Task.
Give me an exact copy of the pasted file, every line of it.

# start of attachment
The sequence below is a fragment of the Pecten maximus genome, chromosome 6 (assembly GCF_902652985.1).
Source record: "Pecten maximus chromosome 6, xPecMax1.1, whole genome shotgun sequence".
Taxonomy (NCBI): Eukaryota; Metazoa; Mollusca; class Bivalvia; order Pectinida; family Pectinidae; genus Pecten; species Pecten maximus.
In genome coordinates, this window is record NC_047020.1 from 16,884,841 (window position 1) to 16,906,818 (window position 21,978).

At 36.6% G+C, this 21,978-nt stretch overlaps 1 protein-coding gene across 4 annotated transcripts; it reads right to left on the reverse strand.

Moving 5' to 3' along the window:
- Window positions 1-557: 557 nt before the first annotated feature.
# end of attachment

The sequence below is a fragment of the Pecten maximus genome, chromosome 6 (assembly GCF_902652985.1).
Source record: "Pecten maximus chromosome 6, xPecMax1.1, whole genome shotgun sequence".
Taxonomy (NCBI): Eukaryota; Metazoa; Mollusca; class Bivalvia; order Pectinida; family Pectinidae; genus Pecten; species Pecten maximus.
In genome coordinates, this window is record NC_047020.1 from 16,884,841 (window position 1) to 16,906,818 (window position 21,978).

At 36.6% G+C, this 21,978-nt stretch overlaps 1 protein-coding gene across 4 annotated transcripts; it reads right to left on the reverse strand.

Moving 5' to 3' along the window:
- Window positions 1-557: 557 nt before the first annotated feature.